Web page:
The ability of plants to move is central to many physiological processes from development to tropisms, from nutrition to reproduction. The movement of plants or plant parts occurs over a wide range of sizes and time scales. This review summarizes the main physical mechanisms plants use to achieve motility, highlighting recent work at the frontier of biology and physics on rapid movements. Emphasis is given to presenting in a single framework pioneering biological studies of water transport and growth with more recent physics research on poroelasticity and mechanical instabilities. First, the basic osmotic and hydration/dehydration motors are described that contribute to movement by growth and reversible swelling/shrinking of cells and tissues. The speeds of these water-driven movements are shown to be ultimately limited by the transport of water through the plant body. Some plant structures overcome this hydraulic limit to achieve much faster movement by using a mechanical instability. The principle is to impose an 'energy barrier' to the system, which can originate from geometrical constraint or matter cohesion, allowing elastic potential energy to be stored until the barrier is overcome, then rapidly transformed into kinetic energy. Three of these rapid motion mechanisms have been elucidated recently and are described here: the snapping traps of two carnivorous plants, the Venus flytrap and Utricularia, and the catapult of fern sporangia. Finally, movement mechanisms are reconsidered in the context of the timescale of important physiological processes at the cellular and molecular level.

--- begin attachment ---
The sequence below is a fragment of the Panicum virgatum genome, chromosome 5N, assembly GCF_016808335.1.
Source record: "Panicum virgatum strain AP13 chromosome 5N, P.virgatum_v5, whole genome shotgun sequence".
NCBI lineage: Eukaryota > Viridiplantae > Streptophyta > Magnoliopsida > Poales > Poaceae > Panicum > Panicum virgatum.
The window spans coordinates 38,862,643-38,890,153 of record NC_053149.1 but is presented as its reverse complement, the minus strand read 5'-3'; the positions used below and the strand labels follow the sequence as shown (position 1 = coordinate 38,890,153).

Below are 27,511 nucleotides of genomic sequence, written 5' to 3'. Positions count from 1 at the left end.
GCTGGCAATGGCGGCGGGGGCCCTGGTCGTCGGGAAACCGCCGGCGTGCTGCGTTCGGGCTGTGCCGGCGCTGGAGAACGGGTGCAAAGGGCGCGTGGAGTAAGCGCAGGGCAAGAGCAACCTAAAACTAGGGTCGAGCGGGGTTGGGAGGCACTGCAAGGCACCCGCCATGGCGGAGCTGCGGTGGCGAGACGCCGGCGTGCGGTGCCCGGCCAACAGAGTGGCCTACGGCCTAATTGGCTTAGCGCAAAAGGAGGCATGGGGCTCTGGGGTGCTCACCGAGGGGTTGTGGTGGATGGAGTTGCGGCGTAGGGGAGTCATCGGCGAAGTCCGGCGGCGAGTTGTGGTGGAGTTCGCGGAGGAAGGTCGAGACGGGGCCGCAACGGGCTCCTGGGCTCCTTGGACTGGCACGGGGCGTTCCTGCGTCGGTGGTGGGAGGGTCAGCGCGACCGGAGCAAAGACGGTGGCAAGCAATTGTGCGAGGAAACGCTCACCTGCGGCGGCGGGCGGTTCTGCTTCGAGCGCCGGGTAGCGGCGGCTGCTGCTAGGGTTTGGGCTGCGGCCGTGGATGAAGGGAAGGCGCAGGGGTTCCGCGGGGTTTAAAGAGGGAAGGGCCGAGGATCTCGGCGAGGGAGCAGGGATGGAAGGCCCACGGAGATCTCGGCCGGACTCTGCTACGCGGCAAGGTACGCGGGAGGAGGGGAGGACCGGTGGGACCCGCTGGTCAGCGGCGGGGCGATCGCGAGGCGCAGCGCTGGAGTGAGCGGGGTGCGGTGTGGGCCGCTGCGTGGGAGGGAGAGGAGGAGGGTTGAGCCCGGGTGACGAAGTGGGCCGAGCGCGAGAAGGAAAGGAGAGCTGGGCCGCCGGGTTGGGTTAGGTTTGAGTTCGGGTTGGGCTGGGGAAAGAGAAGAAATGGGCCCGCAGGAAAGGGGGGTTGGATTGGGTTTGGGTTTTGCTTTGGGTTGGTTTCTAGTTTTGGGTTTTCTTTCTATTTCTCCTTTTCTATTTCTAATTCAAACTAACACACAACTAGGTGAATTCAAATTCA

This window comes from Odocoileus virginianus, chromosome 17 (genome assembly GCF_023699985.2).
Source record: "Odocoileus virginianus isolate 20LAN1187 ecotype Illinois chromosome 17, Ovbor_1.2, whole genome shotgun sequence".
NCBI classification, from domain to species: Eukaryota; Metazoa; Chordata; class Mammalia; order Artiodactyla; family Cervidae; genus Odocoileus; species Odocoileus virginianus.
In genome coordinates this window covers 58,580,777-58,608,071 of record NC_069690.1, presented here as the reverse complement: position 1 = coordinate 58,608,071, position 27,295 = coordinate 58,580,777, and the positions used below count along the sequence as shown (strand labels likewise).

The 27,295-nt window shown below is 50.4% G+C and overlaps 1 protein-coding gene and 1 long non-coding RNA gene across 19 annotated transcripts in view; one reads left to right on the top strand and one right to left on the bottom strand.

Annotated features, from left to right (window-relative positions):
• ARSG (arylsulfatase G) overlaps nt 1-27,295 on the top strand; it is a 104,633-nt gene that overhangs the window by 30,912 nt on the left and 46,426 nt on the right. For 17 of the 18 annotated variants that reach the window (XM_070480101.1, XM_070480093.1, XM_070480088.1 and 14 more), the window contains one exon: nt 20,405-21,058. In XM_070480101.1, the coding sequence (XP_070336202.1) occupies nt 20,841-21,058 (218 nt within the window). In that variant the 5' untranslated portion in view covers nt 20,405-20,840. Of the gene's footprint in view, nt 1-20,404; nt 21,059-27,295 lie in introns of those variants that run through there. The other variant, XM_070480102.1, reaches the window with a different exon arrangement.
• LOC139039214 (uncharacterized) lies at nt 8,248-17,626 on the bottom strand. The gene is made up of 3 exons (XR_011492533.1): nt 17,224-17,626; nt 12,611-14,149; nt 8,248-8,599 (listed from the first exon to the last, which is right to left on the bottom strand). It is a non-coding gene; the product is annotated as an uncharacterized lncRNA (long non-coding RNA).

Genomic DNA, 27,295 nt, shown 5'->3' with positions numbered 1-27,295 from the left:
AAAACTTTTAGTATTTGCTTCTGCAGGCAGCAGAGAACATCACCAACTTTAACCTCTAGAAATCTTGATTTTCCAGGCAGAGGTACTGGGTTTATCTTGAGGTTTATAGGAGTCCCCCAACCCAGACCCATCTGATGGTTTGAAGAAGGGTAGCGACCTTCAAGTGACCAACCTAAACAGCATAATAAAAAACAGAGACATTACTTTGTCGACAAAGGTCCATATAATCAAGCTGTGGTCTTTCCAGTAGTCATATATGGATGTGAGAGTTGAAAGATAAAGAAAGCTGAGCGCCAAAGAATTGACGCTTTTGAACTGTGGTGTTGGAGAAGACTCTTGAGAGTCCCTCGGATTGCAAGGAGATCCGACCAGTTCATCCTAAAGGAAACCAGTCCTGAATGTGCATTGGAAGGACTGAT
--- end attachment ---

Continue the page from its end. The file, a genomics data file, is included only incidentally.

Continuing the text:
Mendeley saves you time finding and organizing research
Choose a citation style from the tabs below